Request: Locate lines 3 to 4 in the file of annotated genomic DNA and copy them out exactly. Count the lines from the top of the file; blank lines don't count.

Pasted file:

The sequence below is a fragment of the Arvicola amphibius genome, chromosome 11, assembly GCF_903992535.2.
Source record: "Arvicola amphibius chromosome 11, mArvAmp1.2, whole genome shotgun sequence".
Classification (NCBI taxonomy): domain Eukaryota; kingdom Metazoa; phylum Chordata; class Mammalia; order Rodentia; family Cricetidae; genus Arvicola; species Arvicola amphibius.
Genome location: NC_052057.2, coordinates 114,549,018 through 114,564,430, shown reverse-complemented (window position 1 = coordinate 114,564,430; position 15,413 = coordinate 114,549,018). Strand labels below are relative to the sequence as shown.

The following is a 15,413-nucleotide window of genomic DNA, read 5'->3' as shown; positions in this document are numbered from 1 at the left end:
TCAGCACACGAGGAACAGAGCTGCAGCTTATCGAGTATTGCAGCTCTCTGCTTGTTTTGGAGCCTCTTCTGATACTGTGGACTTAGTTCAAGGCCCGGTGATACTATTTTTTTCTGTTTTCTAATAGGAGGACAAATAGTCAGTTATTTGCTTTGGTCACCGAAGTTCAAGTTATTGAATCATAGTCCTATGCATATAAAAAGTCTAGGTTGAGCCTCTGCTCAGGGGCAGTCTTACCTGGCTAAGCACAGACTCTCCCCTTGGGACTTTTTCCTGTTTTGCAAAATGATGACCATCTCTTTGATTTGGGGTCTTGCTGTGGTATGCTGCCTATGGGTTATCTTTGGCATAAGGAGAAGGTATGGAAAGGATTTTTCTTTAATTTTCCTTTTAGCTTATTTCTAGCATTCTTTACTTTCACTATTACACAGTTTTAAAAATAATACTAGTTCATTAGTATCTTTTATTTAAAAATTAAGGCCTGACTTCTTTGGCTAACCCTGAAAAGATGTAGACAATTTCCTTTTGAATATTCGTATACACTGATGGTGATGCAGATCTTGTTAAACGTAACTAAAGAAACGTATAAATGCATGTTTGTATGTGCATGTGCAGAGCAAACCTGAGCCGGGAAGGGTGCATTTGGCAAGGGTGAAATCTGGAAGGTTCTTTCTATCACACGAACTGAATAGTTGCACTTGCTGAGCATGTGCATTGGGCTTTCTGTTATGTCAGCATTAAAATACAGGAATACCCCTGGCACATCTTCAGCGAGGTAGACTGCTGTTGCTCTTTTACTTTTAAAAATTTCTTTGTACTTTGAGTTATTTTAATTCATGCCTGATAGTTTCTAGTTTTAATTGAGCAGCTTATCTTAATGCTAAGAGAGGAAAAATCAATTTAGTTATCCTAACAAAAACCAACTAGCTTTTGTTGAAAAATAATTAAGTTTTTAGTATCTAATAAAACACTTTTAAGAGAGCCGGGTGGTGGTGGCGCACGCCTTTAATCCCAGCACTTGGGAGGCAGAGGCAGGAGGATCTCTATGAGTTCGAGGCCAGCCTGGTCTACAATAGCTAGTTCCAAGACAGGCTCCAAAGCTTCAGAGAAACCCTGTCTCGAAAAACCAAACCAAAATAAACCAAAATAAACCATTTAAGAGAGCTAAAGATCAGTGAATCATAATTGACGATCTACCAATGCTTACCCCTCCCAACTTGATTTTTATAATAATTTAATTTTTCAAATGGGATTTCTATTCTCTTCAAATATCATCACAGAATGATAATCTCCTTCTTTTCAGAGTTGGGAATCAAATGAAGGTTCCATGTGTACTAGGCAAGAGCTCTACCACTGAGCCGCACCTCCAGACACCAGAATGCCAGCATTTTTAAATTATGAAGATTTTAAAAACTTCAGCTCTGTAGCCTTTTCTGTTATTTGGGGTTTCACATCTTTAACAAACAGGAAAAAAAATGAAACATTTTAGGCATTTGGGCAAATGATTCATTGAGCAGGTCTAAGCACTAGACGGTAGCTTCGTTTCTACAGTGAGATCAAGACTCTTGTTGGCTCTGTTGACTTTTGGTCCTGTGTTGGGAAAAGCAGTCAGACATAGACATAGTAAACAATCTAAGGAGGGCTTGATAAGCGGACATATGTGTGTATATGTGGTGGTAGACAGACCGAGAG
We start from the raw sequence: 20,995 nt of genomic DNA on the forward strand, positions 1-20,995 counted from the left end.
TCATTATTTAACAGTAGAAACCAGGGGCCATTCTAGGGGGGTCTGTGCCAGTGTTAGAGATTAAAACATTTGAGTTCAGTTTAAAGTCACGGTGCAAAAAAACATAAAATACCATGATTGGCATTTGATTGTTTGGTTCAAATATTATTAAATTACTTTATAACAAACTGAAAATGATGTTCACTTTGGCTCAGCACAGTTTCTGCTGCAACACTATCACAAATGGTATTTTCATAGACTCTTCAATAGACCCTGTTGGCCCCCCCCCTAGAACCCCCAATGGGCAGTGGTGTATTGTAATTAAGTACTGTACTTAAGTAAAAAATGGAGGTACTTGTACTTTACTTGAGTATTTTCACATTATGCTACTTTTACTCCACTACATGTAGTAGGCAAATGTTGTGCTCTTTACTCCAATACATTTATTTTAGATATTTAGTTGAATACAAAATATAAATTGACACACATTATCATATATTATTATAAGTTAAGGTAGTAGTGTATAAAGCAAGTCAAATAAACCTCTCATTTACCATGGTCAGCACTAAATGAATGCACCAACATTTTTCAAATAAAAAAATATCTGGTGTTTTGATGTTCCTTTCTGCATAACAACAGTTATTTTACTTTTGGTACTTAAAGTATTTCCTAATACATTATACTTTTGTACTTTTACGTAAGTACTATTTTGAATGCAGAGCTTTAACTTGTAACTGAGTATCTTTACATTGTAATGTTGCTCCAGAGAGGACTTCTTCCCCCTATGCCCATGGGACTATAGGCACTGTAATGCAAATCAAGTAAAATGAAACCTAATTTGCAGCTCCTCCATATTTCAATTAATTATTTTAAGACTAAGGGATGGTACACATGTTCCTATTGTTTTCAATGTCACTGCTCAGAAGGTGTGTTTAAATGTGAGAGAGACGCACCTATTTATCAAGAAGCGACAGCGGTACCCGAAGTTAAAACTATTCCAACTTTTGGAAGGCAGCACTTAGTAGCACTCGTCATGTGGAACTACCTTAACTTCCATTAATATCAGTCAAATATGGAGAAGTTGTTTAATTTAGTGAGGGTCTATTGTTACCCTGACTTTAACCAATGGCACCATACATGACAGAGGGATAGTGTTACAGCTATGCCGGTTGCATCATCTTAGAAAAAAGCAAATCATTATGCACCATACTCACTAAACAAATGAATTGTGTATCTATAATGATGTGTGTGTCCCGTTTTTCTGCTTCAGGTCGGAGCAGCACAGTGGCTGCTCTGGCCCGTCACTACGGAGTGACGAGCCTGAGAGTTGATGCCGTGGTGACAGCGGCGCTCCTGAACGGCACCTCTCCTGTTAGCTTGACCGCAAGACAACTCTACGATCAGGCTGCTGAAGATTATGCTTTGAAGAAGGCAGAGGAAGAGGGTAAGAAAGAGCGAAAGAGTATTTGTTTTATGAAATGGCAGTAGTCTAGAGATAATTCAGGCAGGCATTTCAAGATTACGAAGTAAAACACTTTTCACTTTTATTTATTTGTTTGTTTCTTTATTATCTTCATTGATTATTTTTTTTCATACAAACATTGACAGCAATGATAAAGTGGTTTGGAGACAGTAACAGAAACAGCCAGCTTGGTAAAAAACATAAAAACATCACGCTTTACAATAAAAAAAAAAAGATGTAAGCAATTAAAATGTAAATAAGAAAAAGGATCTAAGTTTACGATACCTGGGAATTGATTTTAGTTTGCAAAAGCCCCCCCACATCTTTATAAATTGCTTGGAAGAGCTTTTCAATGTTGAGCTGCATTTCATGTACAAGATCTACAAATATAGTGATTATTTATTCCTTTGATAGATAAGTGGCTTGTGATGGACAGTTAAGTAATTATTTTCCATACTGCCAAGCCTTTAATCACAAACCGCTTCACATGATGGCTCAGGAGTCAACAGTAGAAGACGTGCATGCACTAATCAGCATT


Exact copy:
Classification (NCBI taxonomy): domain Eukaryota; kingdom Metazoa; phylum Chordata; class Mammalia; order Rodentia; family Cricetidae; genus Arvicola; species Arvicola amphibius.
Genome location: NC_052057.2, coordinates 114,549,018 through 114,564,430, shown reverse-complemented (window position 1 = coordinate 114,564,430; position 15,413 = coordinate 114,549,018). Strand labels below are relative to the sequence as shown.